One key part of every defense is finding and documenting mitigating facts that can help our clients to avoid being charged, avoid conviction, or minimize the punishment following a conviction. Even for attorneys who conduct an independent investigation of the facts, compiling mitigation material is an often overlooked and underutilized tool in the criminal defense toolbox.
Whether your case is headed to trial or you believe you will enter a guilty plea, your attorney needs to have the means to demonstrate to a prosecutor, judge, or jury that you are a person of good character who does not deserve severe punishment.
What is Mitigation in a Criminal Case?
Mitigation consists of those facts that would tend to lessen the degree or severity of a person’s punishment. Although some mitigation materials may be collected by your attorney or private investigator, your attorney will rely on you to provide him or her with most of your mitigation materials such as:
- Character reference letters from your employer, spouse, parents or other relatives, neighbors, church members, or anyone else who knows you well and is familiar with your character. These should be detailed and state how the person knows you, how long they have known you, and their opinion of your character based on their personal experiences with you. They should include contact information in case the prosecutor or court wants to confirm the information.
- Diplomas, degrees, certificates, and documentation of your education.
- Documentation of any volunteer work or charitable contributions that you have made.
- Photographs of yourself and your family.
- Documentation of employment or enrollment in school.
- Copies or photos of all awards that you have received.
- Names and contact information for any person who is willing to speak on your behalf in court.
- Any other information, documents, or photos that tend to show good character.
More is better. There are some cases where the prosecutor or the court is overwhelmed with the evidence of a defendant’s good character. There are other cases where the prosecutor or court are presented with no mitigation whatsoever. Which defendant would you rather be?
When Should You Use Mitigation Materials?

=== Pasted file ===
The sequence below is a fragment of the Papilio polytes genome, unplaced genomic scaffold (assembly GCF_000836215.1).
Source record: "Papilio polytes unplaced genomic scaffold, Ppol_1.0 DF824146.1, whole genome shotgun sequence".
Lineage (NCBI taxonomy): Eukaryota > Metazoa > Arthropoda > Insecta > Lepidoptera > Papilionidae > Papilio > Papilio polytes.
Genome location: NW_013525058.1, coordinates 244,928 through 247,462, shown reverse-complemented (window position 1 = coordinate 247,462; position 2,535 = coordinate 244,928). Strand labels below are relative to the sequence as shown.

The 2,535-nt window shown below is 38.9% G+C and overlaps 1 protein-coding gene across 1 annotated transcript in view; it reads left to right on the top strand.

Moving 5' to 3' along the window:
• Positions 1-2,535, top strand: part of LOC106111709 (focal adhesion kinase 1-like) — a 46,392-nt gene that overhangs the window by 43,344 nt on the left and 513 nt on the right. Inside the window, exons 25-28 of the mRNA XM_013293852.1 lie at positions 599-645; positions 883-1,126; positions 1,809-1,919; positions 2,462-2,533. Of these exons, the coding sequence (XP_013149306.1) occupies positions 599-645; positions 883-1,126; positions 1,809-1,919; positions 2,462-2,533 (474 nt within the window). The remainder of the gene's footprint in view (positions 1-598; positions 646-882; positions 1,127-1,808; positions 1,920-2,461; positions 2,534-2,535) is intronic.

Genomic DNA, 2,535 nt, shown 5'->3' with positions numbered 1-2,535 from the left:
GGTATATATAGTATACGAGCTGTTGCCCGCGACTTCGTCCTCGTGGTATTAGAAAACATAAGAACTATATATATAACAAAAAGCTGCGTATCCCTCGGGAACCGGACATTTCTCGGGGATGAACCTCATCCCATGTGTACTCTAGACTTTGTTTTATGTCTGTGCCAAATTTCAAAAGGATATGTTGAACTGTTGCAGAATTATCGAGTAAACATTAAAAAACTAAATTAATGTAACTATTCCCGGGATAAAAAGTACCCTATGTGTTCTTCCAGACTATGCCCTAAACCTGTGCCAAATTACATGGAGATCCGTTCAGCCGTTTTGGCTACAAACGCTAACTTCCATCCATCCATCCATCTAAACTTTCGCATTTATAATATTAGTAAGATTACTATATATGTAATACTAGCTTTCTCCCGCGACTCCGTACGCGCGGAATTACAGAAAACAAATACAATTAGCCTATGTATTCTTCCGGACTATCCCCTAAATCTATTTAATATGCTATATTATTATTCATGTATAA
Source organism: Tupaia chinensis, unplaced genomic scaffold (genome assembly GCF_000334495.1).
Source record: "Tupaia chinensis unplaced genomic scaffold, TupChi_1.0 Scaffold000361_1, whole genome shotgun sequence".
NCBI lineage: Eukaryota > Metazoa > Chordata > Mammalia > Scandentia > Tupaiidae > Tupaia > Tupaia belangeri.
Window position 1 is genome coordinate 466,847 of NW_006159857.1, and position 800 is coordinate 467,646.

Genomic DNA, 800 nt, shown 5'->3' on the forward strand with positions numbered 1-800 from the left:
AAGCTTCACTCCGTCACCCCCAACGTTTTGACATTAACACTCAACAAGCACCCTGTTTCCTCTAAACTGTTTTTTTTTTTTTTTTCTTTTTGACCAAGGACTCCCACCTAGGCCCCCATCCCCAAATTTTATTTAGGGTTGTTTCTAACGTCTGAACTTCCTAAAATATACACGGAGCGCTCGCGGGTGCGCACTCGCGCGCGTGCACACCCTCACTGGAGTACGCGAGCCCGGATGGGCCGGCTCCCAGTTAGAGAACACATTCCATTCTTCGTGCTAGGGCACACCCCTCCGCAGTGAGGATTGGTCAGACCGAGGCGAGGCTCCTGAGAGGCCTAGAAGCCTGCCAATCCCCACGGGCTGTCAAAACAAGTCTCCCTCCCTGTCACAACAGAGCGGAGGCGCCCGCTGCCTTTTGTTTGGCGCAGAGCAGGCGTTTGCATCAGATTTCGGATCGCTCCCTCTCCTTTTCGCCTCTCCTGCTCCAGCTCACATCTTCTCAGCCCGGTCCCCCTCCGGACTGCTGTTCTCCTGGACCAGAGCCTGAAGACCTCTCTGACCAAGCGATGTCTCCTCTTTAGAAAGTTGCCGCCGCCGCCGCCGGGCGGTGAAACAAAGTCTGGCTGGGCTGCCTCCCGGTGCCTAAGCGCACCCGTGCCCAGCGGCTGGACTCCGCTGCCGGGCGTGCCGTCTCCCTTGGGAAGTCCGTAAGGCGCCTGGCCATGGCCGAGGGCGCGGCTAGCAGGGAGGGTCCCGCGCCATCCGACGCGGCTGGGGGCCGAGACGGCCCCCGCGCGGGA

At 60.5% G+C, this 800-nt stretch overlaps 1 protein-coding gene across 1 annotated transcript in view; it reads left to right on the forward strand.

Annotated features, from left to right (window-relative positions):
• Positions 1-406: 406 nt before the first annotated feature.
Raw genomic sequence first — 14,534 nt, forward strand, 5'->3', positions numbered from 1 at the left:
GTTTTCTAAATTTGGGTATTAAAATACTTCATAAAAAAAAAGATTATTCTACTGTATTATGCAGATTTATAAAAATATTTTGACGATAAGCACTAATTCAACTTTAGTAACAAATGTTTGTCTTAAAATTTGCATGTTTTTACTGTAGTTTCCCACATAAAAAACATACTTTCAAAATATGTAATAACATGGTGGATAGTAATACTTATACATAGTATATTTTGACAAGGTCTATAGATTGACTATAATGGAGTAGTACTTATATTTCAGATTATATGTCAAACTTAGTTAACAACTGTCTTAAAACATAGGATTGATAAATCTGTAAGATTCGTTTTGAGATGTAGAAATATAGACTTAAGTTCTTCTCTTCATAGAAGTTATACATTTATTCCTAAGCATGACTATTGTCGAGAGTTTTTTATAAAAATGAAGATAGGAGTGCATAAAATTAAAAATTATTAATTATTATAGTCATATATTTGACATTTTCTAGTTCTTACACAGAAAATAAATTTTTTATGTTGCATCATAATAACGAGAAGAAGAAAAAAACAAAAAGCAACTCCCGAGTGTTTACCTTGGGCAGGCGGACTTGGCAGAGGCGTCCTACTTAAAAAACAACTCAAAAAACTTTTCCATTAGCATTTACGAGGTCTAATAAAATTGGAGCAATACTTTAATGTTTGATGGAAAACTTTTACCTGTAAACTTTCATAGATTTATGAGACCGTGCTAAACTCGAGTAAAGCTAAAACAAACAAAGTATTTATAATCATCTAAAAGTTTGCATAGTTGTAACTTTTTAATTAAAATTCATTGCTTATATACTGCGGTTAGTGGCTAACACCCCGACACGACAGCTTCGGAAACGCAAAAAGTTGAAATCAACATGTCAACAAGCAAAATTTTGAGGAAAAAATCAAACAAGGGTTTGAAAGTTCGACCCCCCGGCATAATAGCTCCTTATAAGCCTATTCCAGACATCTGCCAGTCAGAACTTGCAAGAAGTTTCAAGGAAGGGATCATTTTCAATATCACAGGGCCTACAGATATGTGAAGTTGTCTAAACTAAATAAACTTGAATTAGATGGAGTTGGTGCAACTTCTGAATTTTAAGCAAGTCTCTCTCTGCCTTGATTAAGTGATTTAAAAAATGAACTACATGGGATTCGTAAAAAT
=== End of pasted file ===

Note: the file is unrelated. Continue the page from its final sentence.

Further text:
It depends on the facts of the case, what we are trying to achieve, and the strength of the mitigation materials.
Every criminal case should be simultaneously prepared for trial and for sentencing. Even in a case that we know is headed for trial where our client is not going to plead guilty, we must prepare mitigation materials to be prepared for every possible outcome. At trial, mitigation materials can sometimes be worked into our presentation to the jurors and can contribute to your not guilty verdict.
In the right case, mitigation materials can result in charges not being filed or less serious charges being filed. In some cases, your prosecutor may use your mitigation materials to justify a dismissal or lesser sentence to an alleged victim. In cases that result in a guilty plea or conviction following trial, your mitigation materials can result in significantly reduced prison time or it can make the difference between probation or prison.
I’m Not the Horrible Person They are Making Me Out to Be…
Your criminal defense lawyer at Coastal Law, LLC, will gather your mitigation materials and use them at the appropriate times to show the police, prosecutor, alleged victim, or judge that you are not the horrible person that is described in your arrest warrant.
You can schedule a free consultation to discuss the facts of your case by calling our Myrtle Beach criminal defense lawyers at (843) 488-5000 or filling out our online form.